As BC is set to recognize its first-ever National Day for Truth and Reconciliation, a new task team will work towards dismantling systemic racism in our healthcare system by focusing on education.
BC’s new In Plain Sight Task Team is made of both Indigenous and non-Indigenous experts appointed by the Ministry of Health and in consultation with Indigenous health system partners.
They have expert experience in both BC’s healthcare system and in addressing Indigenous-specific racism. Their goal is to help create better health outcomes for Indigenous people.
“We acknowledge that the harm to Indigenous people by our health system is known and has been perpetuated against Indigenous people for generations,” said Health Minister Adrian Dix.
“The task team will support the Province as we fulfil our commitment to make the real, meaningful changes needed to ensure we address systemic racism in the healthcare system and root out its toxic effects on people and communities.”
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Paulette Flamond, Métis Nation British Columbia Minister of Health and task team member, said that “addressing racism and discrimination in BC’s healthcare system starts with education and ensuring British Columbians providing care have the knowledge they need to ensure that First Nations, Métis and Inuit people experience care in a way that they determine is accessible, welcoming and culturally safe.”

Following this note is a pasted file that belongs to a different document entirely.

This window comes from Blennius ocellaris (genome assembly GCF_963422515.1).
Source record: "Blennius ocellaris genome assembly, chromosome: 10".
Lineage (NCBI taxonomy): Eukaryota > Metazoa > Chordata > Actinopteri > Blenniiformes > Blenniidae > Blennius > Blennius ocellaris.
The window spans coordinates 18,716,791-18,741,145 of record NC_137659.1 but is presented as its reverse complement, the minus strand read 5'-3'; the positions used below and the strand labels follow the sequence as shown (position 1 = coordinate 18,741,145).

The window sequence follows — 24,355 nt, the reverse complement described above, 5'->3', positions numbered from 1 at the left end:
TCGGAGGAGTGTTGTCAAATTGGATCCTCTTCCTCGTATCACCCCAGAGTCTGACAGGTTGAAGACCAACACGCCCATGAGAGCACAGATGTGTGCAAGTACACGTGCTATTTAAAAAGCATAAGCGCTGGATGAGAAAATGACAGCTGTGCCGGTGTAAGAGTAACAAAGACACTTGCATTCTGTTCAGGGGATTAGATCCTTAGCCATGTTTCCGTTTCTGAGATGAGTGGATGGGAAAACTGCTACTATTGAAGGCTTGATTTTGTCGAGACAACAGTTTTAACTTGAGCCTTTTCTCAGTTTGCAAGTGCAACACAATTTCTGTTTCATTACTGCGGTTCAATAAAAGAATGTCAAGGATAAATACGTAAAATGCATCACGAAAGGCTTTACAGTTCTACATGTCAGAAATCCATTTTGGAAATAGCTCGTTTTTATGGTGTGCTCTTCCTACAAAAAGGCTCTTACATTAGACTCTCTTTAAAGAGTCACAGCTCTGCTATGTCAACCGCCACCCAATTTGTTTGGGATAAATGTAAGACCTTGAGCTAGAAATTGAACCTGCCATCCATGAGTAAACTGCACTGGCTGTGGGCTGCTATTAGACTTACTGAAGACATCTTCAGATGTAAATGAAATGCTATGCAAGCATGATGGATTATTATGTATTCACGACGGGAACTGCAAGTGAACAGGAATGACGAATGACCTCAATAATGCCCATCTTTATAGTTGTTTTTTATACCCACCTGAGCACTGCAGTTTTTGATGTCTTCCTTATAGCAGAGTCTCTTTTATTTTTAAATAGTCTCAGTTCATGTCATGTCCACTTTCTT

The task team will help respond to Recommendation 24 in the Truth and Reconciliation Commission’s 94 Calls to Action. This recommendation called on medical and nursing schools in Canada to require everyone to take a course on Aboriginal health and to receive skills-based anti-racism training.
In BC, racism has been contributing to Indigenous peoples being disproportionately affected by BC’s two public health emergencies: COVID-19 and the overdose crisis.
“Racism has been able to hide…[but it] affects the health outcomes of many of our families,” said Chief Don Tom-Tsartlip First Nations, Union of British Columbia Indian Chiefs (UBCIC) vice president and task team member.
“We have incredible work we need to do, to tackle and dismantle hierarchy, and bring our best selves to the table. I hope that 20 or 30 years from now, we can look back and say, ‘Do you remember there was a time when racism was affecting Indigenous peoples? And this is when it stopped.'”
The Indian Residential Schools Crisis Line (1-866-925-4419) is available 24 hours a day for those experiencing pain, distress, or trauma as a result of their residential school experience. More information can be found here.